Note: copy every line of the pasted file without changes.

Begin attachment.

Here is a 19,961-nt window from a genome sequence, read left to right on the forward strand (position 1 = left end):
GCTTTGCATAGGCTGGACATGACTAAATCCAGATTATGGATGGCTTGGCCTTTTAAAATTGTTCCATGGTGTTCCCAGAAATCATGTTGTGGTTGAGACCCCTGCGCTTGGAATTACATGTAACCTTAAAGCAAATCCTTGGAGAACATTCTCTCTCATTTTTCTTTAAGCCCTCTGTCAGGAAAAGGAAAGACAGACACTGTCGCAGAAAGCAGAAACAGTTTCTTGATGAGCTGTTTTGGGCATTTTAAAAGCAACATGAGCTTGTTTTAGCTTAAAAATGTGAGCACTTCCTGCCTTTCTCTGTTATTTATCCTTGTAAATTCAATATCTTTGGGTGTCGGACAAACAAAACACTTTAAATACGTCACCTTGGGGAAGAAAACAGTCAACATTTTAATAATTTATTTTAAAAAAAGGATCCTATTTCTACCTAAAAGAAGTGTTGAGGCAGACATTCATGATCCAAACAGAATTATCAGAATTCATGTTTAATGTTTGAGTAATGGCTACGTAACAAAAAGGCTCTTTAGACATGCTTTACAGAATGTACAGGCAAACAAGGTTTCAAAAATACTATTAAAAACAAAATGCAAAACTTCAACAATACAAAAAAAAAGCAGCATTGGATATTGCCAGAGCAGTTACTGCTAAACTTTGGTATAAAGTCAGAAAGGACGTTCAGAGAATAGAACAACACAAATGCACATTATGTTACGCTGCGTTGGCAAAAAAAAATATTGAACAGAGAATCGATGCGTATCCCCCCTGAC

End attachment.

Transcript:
Here is a 19,961-nt window from a genome sequence, read left to right on the forward strand (position 1 = left end):
GCTTTGCATAGGCTGGACATGACTAAATCCAGATTATGGATGGCTTGGCCTTTTAAAATTGTTCCATGGTGTTCCCAGAAATCATGTTGTGGTTGAGACCCCTGCGCTTGGAATTACATGTAACCTTAAAGCAAATCCTTGGAGAACATTCTCTCTCATTTTTCTTTAAGCCCTCTGTCAGGAAAAGGAAAGACAGACACTGTCGCAGAAAGCAGAAACAGTTTCTTGATGAGCTGTTTTGGGCATTTTAAAAGCAACATGAGCTTGTTTTAGCTTAAAAATGTGAGCACTTCCTGCCTTTCTCTGTTATTTATCCTTGTAAATTCAATATCTTTGGGTGTCGGACAAACAAAACACTTTAAATACGTCACCTTGGGGAAGAAAACAGTCAACATTTTAATAATTTATTTTAAAAAAAGGATCCTATTTCTACCTAAAAGAAGTGTTGAGGCAGACATTCATGATCCAAACAGAATTATCAGAATTCATGTTTAATGTTTGAGTAATGGCTACGTAACAAAAAGGCTCTTTAGACATGCTTTACAGAATGTACAGGCAAACAAGGTTTCAAAAATACTATTAAAAACAAAATGCAAAACTTCAACAATACAAAAAAAAAGCAGCATTGGATATTGCCAGAGCAGTTACTGCTAAACTTTGGTATAAAGTCAGAAAGGACGTTCAGAGAATAGAACAACACAAATGCACATTATGTTACGCTGCGTTGGCAAAAAAAAATATTGAACAGAGAATCGATGCGTATCCCCCCTGAC